• setting is recommended to receive a

  • specific service or attend a specific

  • program delivered by another entity. A

  • health system referral can serve as a

  • community-clinical linkage, connecting the clinical

  • sector to the community sector. An

  • example of this is the physician

  • referring one of her patients to a

  • community-based National DPP lifestyle

  • change program. Referrals can also

  • connect one clinical setting such as a

  • physician's office to another clinical

  • setting like a hospital. Referrals to

  • chronic disease programs may be made by

  • a variety of healthcare providers

  • including physicians, nurse practitioners,

  • physician assistants, registered nurses

  • midwives, diabetes educators, pharmacists,

  • dietitians, nutritionists, dentists or

  • community health workers. However in some

  • instances for reimbursement purposes

  • only certain healthcare providers can

  • refer an individual to certain programs

  • or services. For example only physicians

  • and qualified non-physician healthcare

  • providers can make referrals to DSMES.

  • Let's talk more about barriers to

  • referral. We will use referral of

  • patients with prediabetes to National DPP

  • lifestyle change programs as our example.

  • Barriers to referral may occur because health

  • care providers lack specific information

  • about the lifestyle change program, such

  • as where and when the program occurs.

  • Health care providers are not aware of why the

  • program is important or the impact

  • the program has on preventing type 2

  • diabetes. Or, health care providers may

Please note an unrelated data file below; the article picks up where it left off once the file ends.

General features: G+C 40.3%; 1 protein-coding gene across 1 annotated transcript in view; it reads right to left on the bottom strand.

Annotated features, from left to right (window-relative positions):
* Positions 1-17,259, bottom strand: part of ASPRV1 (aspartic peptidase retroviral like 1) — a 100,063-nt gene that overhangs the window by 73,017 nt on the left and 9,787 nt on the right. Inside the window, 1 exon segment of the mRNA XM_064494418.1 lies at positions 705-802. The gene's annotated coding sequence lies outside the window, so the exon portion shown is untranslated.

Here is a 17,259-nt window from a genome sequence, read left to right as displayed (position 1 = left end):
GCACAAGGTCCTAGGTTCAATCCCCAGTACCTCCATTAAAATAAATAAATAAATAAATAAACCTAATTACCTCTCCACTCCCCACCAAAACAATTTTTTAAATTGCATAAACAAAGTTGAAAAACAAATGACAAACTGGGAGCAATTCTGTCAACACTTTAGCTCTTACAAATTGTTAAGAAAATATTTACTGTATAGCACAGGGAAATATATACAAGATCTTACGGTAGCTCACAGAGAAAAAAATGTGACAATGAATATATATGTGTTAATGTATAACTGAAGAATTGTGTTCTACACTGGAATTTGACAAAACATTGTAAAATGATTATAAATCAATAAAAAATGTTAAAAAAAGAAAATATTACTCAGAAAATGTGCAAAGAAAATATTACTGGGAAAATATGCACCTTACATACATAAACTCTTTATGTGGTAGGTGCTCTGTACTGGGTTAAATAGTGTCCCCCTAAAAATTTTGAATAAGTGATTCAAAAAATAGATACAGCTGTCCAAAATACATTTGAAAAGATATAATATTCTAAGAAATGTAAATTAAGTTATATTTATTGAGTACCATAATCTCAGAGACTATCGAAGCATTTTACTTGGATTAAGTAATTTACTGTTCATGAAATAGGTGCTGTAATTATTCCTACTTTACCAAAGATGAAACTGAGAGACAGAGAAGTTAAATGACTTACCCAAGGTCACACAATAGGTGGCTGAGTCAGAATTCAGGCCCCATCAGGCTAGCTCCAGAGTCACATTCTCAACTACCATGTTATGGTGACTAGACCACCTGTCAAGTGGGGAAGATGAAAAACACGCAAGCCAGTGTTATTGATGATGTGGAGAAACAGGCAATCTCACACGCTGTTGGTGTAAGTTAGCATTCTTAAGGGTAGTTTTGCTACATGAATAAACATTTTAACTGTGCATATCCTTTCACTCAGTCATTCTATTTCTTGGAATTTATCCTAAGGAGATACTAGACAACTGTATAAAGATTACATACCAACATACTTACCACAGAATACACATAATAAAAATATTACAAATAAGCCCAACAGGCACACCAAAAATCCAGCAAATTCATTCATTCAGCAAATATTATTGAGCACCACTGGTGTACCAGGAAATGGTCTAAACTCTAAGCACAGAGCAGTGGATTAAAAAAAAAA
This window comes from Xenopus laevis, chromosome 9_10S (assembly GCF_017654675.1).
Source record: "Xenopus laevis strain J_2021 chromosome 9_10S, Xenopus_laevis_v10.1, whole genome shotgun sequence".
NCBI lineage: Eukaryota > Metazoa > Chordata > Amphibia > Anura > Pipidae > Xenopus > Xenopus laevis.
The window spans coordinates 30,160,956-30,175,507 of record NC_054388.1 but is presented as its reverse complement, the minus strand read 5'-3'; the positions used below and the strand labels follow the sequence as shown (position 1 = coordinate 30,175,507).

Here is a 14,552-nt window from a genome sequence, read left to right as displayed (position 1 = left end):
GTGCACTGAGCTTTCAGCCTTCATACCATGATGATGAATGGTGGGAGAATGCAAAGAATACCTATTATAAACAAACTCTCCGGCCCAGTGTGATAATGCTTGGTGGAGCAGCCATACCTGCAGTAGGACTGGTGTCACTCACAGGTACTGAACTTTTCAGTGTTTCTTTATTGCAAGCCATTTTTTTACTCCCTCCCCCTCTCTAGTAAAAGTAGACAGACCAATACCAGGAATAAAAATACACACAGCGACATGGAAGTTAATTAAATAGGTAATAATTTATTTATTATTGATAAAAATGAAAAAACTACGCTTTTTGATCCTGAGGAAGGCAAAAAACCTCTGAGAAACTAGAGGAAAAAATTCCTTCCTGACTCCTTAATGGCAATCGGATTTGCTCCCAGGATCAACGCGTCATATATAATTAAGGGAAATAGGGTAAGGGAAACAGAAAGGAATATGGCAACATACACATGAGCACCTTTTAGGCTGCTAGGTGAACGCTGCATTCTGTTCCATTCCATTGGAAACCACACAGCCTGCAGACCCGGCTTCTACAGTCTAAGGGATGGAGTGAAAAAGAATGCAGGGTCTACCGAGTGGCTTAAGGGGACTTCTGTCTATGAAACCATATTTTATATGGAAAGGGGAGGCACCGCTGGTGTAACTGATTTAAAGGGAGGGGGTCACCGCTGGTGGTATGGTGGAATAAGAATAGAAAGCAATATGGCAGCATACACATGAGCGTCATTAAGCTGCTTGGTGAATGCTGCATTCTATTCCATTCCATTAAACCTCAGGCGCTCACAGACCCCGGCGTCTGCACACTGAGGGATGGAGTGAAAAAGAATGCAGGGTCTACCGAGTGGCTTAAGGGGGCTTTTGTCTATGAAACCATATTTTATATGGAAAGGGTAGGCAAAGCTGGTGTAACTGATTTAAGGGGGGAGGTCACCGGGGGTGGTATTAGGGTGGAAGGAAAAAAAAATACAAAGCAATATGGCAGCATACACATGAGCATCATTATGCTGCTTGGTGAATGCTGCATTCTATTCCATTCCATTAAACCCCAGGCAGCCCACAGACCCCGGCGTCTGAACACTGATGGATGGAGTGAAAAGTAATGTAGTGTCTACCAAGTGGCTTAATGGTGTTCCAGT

• not understand the referral process

  • within their network, program eligibility

  • requirements, or cost and coverage/

  • payment options. Barriers occur among

  • potential participants. Too many eligible

  • persons aren't aware of the program and

  • their need for it and don't participate

  • because of this. People may not ask their

  • health care provider for more

  • information about the National DPP or a

  • referral to one.

  • In 2019 scientists in the Division of

  • Diabetes Translation at CDC conducted a

  • systematic review to identify strategies

  • that may help address the barriers

  • mentioned on the previous slide and

  • improve referral rates for chronic

  • disease prevention and management

  • programs. The strategies we present

  • today are those we identified from that

  • systematic review. Because type 2

  • diabetes prevention and diabetes

  • management programs can learn from

  • multiple strategies used for other types

  • of chronic disease programs this review

  • included studies of referrals to other

  • programs such as smoking cessation

  • counseling, cardiac rehabilitation and

  • nutrition and weight loss services. The

  • work also included studies of referrals

  • to preventive services recommended by

  • the US Clinical Preventive Services Task

  • Force such as mammograms and HIV testing.

  • From that systematic review we

  • identified four types of health system

  • referral strategies. Provider education

  • strategies have a primary focus on

  • health care staff education and training.

  • Examples include distribution of

  • referral guidelines or providing

  • feedback from current provider referral

  • practices. System change strategies

  • involve large-scale activities such as

  • the movement of health staff, expanding

  • roles for existing staff, and inclusion of

  • non-traditional staff into the care

  • team to increase referral. System

  • changes may even involve relocation of

  • clinics or changes to financial

  • arrangements to support referral process.

  • Change strategies involve smaller

  • changes that impact the